Obamacare: The Website Isn't the Only Problem
Health care law also faces plenty of low-tech troubles
By Maeve Reston
When advocates for the president's health care law strategized about how to reach the uninsured, they knew exactly whom to tap: mothers who could spread the word about the law's benefits, sign up their younger children and nudge their 20-somethings to take part.
But beyond the widely publicized problems with the federal website, low-tech challenges also are complicating that part of the drive to sell the program _ even in California, where the state website is running more smoothly and officials are fully behind the push.
On a recent evening at Dolores Mission in East L.A., nearly a dozen women who help minister to the poor and sick in their parishes met to discuss the work ahead. With organizing help from a faith-based group known as LA Voice, they had collected hundreds of health surveys from parishioners during Sunday Mass. The results, announced by two of the women, sent a murmur of surprise through the room.
More than a third of adults and nearly a quarter of the children at Dolores Mission said they were uninsured. At St. John the Baptist in Baldwin Park, the surveys showed 51 percent, or 2,500 adults and children, had no insurance.
The surveys gave the volunteers phone numbers for hundreds of uninsured households. But the volunteers have not yet been trained how to answer questions about insurance. And they cannot sign people up; that responsibility rests with trained enrollment counselors. But only 390 of the state's 4,165 would-be counselors are certified and ready to assist people _ leaving the volunteers scrambling to find enough counselors to sign people up at their November church health fair.
There are other problems: The uninsured can sign up over the phone, but most seem to prefer looking at their options and discussing them before making it official. That leaves the website, which is largely working in California, except that for these potential clients, there are not enough laptops available to help explore their options. For some it's more basic than that.
"People aren't going to sign up online by themselves," said the Rev. Samuel Pullen of LA Voice, who brought the women together. Many of the volunteers who gathered at Dolores Mission, he notes, are not Web savvy. "You need an email to sign up. What if you don't have an email?" he said.
Much attention has focused on the high-tech problems of the initial enrollment phase for Obamacare. (Due to website issues, White House officials last week extended the deadline for signups to March 31.) Less notice has been given to proponents' use of the Web to organize their efforts to find those who would benefit from the program.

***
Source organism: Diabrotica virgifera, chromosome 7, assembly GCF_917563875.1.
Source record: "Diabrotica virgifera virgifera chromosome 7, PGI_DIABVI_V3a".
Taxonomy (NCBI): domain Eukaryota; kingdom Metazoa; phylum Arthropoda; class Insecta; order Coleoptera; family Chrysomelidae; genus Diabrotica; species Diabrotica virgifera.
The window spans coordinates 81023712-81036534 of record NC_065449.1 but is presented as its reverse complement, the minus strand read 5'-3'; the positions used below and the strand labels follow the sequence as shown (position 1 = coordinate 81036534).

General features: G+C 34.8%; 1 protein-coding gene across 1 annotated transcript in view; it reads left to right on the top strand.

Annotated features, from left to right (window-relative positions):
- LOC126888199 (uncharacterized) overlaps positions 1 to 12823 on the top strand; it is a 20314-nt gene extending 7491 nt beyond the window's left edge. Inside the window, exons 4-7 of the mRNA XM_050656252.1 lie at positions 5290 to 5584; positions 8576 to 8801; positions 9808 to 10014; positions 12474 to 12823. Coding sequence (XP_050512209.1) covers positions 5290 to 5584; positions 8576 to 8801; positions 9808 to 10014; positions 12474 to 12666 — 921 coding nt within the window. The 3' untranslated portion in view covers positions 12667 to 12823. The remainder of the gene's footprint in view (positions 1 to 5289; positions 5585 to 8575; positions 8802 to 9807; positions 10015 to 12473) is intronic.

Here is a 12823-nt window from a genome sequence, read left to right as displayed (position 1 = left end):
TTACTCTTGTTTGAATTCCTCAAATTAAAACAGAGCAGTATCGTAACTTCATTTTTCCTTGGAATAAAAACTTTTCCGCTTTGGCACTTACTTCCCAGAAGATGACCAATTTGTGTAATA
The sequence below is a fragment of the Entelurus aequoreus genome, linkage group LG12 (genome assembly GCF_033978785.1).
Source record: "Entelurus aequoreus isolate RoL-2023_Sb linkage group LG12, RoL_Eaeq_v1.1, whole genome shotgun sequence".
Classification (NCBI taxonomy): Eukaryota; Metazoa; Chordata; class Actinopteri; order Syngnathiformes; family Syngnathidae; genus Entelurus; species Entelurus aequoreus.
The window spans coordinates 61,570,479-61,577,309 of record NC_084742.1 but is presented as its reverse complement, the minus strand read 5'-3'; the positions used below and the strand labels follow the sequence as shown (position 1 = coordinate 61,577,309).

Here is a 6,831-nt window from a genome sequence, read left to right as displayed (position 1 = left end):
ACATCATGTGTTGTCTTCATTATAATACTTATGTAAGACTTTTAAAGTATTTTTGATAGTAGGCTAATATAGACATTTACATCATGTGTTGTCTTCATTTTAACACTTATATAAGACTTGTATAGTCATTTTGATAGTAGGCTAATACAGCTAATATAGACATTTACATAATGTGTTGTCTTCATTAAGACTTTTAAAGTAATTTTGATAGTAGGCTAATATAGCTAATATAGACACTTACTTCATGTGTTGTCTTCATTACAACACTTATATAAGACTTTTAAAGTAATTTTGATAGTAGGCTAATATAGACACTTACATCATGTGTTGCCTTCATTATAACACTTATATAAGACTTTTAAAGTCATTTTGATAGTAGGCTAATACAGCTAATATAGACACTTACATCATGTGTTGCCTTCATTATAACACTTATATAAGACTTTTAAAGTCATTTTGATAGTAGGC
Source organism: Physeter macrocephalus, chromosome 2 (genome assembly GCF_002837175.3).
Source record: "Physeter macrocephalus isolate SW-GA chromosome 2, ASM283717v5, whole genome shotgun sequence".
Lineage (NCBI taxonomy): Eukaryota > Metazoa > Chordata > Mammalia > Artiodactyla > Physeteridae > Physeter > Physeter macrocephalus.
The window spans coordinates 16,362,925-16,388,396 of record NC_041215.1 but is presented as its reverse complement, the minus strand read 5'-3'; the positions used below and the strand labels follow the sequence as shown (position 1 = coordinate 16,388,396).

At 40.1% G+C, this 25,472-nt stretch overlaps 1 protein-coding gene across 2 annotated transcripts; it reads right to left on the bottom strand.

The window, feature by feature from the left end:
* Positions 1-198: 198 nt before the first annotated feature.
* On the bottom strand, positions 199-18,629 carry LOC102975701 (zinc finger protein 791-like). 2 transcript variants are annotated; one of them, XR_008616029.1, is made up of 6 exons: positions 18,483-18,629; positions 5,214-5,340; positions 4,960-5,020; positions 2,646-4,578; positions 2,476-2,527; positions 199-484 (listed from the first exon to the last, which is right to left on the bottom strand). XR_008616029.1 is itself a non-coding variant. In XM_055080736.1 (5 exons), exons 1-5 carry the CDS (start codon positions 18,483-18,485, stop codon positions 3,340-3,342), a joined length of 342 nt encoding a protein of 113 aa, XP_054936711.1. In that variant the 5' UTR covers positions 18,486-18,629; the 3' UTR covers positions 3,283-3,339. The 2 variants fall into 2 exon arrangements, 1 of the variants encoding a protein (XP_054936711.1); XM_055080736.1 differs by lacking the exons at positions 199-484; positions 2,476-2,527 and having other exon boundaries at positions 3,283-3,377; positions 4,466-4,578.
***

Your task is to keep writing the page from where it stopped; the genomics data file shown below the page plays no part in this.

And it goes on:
Through Facebook and social media, groups like MomsRising have recruited 3,000 women nationwide to join their "wellness wonder teams," offering training through webinars and help for women who want to set up blogs to tell their stories.
Enroll America, a nonprofit organization formed in 2010 to support the enrollment push, is supplementing its field program with a $5 million digital campaign targeting minority women. It will use data analytics, similar to those the Obama re-election campaign used to spectacular effect in 2012, to find women online who are likely to be uninsured and capture their attention through ads on websites they visit.
"Based on the information that we have on users and that we collect as they are searching and going about their day online, we can meet them where they are with our message," said Anne Filipic, a 2008 Obama campaign alum who later worked in the White House as deputy director at the office of public engagement. "And when they come to our website (at Enroll America), we can actually tailor our website so it shares specific content, or even specific pictures, based on the demographic."
Filipic's group, along with Organizing for America _ the nonprofit advocacy group formed by President Barack Obama's advisers after the 2012 campaign _ plan a major push before Thanksgiving to encourage women to talk to their adult children during the holidays about signing up for insurance.
Ruth Jaeger, 62, a mother and psychotherapist, is working with other women in her Organizing for America chapter in Marin County to set up a phone bank in November to call women who might be affected by the new law. Earlier this year, her chapter passed out information from a table at farmer's market.
"Marin County is really a high wealth area and we think everyone's got insurance, right? Well, that's not true," Jaeger said. "In this whole process over the past year, it has not ceased to amaze me the number of people who are uninsured."
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